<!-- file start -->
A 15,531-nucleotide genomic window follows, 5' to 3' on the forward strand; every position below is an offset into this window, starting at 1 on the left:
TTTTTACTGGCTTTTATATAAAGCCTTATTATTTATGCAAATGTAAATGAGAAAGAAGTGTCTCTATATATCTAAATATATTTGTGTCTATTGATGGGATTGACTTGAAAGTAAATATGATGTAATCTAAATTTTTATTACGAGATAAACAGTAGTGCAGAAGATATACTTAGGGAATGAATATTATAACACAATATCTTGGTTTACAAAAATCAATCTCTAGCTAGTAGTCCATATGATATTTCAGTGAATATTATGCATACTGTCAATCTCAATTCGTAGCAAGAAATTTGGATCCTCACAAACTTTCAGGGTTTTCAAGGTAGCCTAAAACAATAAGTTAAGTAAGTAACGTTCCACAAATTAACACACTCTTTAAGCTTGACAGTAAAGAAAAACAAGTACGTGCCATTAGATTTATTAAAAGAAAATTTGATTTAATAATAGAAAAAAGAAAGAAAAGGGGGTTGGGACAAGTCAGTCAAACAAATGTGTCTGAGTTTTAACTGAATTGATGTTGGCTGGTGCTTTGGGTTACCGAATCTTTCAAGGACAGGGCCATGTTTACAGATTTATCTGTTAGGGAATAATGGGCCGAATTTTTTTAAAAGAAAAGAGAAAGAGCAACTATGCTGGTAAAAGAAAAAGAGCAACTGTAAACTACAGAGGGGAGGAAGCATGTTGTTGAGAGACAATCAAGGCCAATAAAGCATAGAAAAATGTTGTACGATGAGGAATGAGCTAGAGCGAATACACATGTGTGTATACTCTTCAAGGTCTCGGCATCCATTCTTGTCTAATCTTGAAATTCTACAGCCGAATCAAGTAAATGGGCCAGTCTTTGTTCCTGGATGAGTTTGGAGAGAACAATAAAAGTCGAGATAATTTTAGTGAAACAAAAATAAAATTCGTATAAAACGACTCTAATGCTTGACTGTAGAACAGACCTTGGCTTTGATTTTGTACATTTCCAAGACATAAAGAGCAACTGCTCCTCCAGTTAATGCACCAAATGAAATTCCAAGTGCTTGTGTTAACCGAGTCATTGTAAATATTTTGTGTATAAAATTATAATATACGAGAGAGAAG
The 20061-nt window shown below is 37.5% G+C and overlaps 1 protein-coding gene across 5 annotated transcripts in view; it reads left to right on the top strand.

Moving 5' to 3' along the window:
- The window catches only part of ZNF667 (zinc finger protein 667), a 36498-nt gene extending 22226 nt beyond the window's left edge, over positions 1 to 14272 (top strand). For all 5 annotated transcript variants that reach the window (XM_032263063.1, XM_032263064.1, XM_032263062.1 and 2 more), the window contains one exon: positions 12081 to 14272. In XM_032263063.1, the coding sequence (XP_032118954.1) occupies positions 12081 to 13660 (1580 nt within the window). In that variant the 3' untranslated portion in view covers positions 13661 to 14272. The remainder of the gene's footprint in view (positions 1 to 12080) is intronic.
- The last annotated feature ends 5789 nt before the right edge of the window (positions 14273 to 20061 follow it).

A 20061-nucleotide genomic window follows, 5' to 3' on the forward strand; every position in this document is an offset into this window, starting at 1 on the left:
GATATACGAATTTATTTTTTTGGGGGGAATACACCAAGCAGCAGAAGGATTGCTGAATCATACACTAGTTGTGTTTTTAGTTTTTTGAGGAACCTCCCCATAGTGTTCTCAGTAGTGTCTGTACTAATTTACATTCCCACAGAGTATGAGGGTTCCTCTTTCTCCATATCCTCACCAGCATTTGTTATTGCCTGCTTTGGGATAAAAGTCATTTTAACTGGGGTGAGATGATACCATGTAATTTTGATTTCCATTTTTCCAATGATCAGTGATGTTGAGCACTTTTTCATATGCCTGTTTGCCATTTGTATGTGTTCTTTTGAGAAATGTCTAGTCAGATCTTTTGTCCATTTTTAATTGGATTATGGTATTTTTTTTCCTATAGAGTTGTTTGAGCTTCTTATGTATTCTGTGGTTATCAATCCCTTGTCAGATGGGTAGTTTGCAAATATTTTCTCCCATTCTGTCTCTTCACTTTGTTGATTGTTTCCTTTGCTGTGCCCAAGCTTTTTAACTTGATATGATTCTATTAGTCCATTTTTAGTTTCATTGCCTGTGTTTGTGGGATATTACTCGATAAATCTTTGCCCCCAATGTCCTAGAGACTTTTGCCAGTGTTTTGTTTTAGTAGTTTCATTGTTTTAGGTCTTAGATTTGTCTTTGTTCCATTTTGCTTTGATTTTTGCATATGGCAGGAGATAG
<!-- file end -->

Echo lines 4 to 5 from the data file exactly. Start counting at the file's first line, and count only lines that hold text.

Moving 5' to 3' along the window:
- The window catches only part of ZNF667 (zinc finger protein 667), a 36498-nt gene extending 22226 nt beyond the window's left edge, over positions 1 to 14272 (top strand). For all 5 annotated transcript variants that reach the window (XM_032263063.1, XM_032263064.1, XM_032263062.1 and 2 more), the window contains one exon: positions 12081 to 14272. In XM_032263063.1, the coding sequence (XP_032118954.1) occupies positions 12081 to 13660 (1580 nt within the window). In that variant the 3' untranslated portion in view covers positions 13661 to 14272. The remainder of the gene's footprint in view (positions 1 to 12080) is intronic.